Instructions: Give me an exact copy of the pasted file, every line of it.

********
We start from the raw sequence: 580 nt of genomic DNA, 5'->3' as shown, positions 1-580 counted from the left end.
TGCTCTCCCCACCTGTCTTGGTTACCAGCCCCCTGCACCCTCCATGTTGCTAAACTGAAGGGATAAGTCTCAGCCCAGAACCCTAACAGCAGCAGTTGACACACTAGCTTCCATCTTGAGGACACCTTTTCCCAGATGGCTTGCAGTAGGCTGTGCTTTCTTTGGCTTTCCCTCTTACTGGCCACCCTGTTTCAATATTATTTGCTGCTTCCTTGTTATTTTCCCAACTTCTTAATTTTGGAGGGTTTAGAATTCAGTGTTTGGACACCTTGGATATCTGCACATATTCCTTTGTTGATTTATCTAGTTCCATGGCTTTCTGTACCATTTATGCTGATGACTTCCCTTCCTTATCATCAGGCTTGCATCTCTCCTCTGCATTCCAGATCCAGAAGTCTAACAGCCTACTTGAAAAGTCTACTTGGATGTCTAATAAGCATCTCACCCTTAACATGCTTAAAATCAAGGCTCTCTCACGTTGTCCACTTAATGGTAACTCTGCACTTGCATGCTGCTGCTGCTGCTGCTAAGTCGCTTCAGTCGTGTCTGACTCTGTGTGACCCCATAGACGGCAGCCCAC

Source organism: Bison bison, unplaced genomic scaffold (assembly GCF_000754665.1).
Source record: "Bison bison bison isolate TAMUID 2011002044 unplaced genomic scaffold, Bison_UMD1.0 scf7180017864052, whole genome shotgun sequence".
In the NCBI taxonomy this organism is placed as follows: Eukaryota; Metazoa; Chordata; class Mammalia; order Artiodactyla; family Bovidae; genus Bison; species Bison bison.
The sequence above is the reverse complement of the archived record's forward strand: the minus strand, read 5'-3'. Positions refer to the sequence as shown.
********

We start from the raw sequence: 580 nt of genomic DNA, 5'->3' as shown, positions 1-580 counted from the left end.
TGCTCTCCCCACCTGTCTTGGTTACCAGCCCCCTGCACCCTCCATGTTGCTAAACTGAAGGGATAAGTCTCAGCCCAGAACCCTAACAGCAGCAGTTGACACACTAGCTTCCATCTTGAGGACACCTTTTCCCAGATGGCTTGCAGTAGGCTGTGCTTTCTTTGGCTTTCCCTCTTACTGGCCACCCTGTTTCAATATTATTTGCTGCTTCCTTGTTATTTTCCCAACTTCTTAATTTTGGAGGGTTTAGAATTCAGTGTTTGGACACCTTGGATATCTGCACATATTCCTTTGTTGATTTATCTAGTTCCATGGCTTTCTGTACCATTTATGCTGATGACTTCCCTTCCTTATCATCAGGCTTGCATCTCTCCTCTGCATTCCAGATCCAGAAGTCTAACAGCCTACTTGAAAAGTCTACTTGGATGTCTAATAAGCATCTCACCCTTAACATGCTTAAAATCAAGGCTCTCTCACGTTGTCCACTTAATGGTAACTCTGCACTTGCATGCTGCTGCTGCTGCTGCTAAGTCGCTTCAGTCGTGTCTGACTCTGTGTGACCCCATAGACGGCAGCCCAC

Source organism: Bison bison, unplaced genomic scaffold (assembly GCF_000754665.1).
Source record: "Bison bison bison isolate TAMUID 2011002044 unplaced genomic scaffold, Bison_UMD1.0 scf7180017864052, whole genome shotgun sequence".
In the NCBI taxonomy this organism is placed as follows: Eukaryota; Metazoa; Chordata; class Mammalia; order Artiodactyla; family Bovidae; genus Bison; species Bison bison.
The sequence above is the reverse complement of the archived record's forward strand: the minus strand, read 5'-3'. Positions refer to the sequence as shown.